Marijuana Rights Just Took a Big Hit in Colorado

June 15th 2015

Colorado's Supreme Court ruled Monday that employers do not violate the constitution if they fire workers found to have used marijuana for medical reasons off-duty, despite the drug being recreationally legal in the state.

In the case, justices sided with Dish Network, who fired a quadriplegic employee named Brandon Coats in 2010 for failing a company drug test for marijuana. The company said that even though he had a doctor's note to use the drug, Coats violated Dish's zero-tolerance drug policy, which cites the fact that marijuana in any application is still illegal on the federal level. Medical marijuana has been legal in Colorado since 2000.

Coats contended that he had never used the drug or been under its influence while at work, which the company acknowledges. Colorado protects employees from termination for "lawful activities," but the court ruled the law applies only to activities which are legal under both state and federal law, CNN Money reports.

"Therefore, employees who engage in an activity such as medical marijuana use that is permitted by state law but unlawful under federal law are not protected by the statute," justices wrote.

Colorado also allows its businesses to prohibit their employees from using marijuana, even though the drug is effectively treated like beer or liquor under state laws.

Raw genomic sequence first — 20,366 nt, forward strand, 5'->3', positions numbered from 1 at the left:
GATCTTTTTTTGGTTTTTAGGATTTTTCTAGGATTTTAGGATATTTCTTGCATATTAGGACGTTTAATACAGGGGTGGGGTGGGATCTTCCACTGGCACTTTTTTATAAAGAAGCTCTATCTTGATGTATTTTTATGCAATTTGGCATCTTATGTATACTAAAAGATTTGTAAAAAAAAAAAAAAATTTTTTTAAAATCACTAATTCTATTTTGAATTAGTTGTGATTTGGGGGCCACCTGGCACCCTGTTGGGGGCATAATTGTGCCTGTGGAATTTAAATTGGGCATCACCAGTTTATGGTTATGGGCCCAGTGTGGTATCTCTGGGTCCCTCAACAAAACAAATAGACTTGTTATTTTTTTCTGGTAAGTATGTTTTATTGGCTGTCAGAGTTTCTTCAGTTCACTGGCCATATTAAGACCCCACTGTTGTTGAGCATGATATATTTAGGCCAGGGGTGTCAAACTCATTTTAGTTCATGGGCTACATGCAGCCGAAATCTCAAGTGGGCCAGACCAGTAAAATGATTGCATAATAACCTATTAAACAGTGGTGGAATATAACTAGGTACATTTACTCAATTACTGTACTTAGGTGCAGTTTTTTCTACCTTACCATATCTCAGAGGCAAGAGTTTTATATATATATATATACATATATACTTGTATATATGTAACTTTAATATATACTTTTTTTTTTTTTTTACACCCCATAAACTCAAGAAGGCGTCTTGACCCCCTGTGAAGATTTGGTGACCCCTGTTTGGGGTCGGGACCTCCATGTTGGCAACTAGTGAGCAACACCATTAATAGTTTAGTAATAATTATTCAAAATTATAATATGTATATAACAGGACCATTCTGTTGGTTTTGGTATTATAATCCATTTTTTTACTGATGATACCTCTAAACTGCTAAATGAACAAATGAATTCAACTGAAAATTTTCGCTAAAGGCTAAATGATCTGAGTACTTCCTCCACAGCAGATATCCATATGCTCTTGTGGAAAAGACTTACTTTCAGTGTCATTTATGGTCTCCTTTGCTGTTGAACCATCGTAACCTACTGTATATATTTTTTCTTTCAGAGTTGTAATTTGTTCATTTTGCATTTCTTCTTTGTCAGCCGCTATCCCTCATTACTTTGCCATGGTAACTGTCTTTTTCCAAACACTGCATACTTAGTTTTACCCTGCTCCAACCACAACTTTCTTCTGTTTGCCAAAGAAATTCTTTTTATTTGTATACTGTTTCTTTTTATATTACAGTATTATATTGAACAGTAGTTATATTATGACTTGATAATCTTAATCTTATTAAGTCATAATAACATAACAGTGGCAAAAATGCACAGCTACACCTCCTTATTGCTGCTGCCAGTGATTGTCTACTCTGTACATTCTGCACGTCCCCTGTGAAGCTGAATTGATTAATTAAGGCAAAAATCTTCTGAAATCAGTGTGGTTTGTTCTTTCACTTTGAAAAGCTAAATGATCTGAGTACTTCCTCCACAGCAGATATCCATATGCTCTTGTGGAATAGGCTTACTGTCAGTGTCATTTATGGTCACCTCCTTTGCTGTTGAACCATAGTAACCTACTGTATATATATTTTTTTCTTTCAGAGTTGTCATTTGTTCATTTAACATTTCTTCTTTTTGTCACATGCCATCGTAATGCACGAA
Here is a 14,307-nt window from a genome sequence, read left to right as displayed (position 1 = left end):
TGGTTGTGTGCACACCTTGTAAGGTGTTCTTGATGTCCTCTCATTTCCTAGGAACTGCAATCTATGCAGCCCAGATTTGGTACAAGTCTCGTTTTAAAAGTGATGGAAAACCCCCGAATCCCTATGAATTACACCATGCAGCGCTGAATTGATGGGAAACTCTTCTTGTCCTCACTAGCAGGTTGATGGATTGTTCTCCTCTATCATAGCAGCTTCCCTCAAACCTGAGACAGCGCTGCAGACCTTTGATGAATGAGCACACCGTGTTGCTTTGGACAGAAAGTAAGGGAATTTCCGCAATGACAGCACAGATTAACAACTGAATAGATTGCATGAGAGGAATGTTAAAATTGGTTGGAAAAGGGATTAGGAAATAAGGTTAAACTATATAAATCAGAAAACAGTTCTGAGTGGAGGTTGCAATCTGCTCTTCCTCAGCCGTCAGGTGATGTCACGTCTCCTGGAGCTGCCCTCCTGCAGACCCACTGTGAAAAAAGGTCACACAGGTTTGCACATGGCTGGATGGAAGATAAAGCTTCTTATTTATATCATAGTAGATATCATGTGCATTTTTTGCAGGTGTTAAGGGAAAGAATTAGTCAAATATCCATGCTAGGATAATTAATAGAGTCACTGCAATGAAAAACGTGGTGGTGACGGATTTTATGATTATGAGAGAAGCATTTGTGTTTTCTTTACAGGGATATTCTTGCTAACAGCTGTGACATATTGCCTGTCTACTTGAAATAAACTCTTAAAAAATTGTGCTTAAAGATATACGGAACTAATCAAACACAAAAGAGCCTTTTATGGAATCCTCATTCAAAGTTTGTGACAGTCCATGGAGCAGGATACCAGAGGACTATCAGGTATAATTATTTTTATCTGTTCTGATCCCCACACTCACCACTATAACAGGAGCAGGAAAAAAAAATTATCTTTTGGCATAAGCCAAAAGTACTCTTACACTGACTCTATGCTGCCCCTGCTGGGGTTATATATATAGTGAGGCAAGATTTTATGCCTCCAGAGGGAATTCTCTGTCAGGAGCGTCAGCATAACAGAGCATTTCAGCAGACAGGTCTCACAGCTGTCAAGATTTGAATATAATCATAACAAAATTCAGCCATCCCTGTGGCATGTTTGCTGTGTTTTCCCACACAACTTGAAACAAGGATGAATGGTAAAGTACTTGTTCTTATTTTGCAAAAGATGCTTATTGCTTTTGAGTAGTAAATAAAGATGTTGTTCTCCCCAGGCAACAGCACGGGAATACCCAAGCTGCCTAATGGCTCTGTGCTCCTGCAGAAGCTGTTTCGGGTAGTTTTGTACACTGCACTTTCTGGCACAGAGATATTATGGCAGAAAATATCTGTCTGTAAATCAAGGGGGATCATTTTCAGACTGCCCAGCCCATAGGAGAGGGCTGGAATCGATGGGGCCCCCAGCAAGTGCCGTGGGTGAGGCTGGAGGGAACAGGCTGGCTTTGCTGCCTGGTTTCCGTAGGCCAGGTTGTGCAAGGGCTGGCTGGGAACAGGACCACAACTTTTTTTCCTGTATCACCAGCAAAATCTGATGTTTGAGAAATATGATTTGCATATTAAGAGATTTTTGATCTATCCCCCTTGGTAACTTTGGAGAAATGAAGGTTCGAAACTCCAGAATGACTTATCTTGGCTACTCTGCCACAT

Marijuana advocates say the court's decision strikes a dissonant precedent for the millions of Americans who legally use medical marijuana to treat symptoms––as well as a growing number who legally use it recreationally––but face severe punishments in their workplaces even for using it outside of work.

"This unfortunate ruling shows that even when we successfully remove the threat of criminalization for marijuana users, our movement still has a lot of work to do to erase instances of life-damaging discrimination that still exist in the private sector," Tom Angell, chairman of the Marijuana Majority, told ATTN:.

"Of course employers have a right to make sure workers aren't intoxicated on the job, but it should be none of their damn business if people imbibe on their own time and it doesn't impact their workplace productivity," he said.

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